Right outside of Tempe, Arizona is a little piece of paradise called Papago Park. It is an expanse of red rocks and desert and it is also home to one of Phoenix’s great attractions, the Zoo.
It was a rainy, cold morning, about 50 degrees (F). Not really a day that most would want to come to a zoo but my buddy and I hoped that the weather would turn around for the better and so we sojourned on. It was easy to tell the locals from the travelers because all the locals were bundled up in parkas and gloves, huddled around a heater while we were in our light jackets and flannel shirts. Now part of that might have been that I refused to wear a heavy coat being in Arizona but that is entirely beside the point.
I had an old Canonet QL17 GIII with me to capture the day and a bunch of rolls of Kodak Gold 400. I had gotten it from my mom who bought it back in the 70’s. The big f1.7 lens really helped when I had to get inside and dreary morning shots like these:
Our hoping for better weather paid off as the clouds parted and the sun started to warm things up. We were also lucky that the bad weather had scared off most of the people, but not the animals, which were very active:
Especially when the sun finally came out:
We made it a point to methodically go through the zoo and not miss a thing, granted this might just have been me trying to get the best deal for our money; I’m frugal (read: cheap) like that. As stated above, the zoo was basically built into its surroundings and had a very natural feel to it. It is also situated right next to the Desert Botanical Gardens which we went to the next day (article to follow soon).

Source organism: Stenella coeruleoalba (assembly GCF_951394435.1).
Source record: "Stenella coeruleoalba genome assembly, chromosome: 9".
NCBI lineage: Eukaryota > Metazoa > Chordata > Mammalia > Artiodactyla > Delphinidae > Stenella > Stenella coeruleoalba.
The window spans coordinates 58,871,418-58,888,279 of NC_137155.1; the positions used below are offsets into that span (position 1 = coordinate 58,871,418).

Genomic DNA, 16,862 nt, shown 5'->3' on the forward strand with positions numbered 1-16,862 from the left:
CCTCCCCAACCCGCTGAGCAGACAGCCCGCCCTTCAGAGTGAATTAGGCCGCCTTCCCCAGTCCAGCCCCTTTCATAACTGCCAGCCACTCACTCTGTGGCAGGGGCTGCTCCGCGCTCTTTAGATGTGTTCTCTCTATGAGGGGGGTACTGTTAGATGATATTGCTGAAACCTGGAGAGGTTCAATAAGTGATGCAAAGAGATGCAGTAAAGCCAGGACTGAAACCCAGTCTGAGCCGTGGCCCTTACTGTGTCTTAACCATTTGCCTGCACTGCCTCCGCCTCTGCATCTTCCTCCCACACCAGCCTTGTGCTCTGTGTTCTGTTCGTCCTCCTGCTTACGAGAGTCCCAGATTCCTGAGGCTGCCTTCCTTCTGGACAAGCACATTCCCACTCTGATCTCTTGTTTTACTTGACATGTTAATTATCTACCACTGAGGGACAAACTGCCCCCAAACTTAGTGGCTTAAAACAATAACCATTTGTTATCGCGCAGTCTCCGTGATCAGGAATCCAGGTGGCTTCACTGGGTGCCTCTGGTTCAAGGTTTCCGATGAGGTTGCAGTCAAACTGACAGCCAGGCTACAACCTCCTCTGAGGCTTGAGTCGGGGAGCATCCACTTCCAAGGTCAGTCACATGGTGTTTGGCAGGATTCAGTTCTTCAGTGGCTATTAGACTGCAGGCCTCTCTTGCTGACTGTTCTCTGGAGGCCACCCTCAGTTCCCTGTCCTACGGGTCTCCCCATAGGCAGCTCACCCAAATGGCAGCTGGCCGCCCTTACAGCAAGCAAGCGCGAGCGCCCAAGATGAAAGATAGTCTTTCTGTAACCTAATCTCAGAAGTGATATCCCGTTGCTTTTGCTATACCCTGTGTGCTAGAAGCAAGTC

PS. The otter was very friendly.
Tim Pawlak (aka 110isnotdead on LOMO) is a Librarian, writer, photographer and amateur historian (gotta use that History Degree somewhere). Massillon, Ohio (about an hour south of Cleveland) is where he calls home. He loves to get the feel of every new town he comes to and capture it on film. So if you make your way down the mighty Tuscarawas River, you’ll probably find him with his head buried in a lens.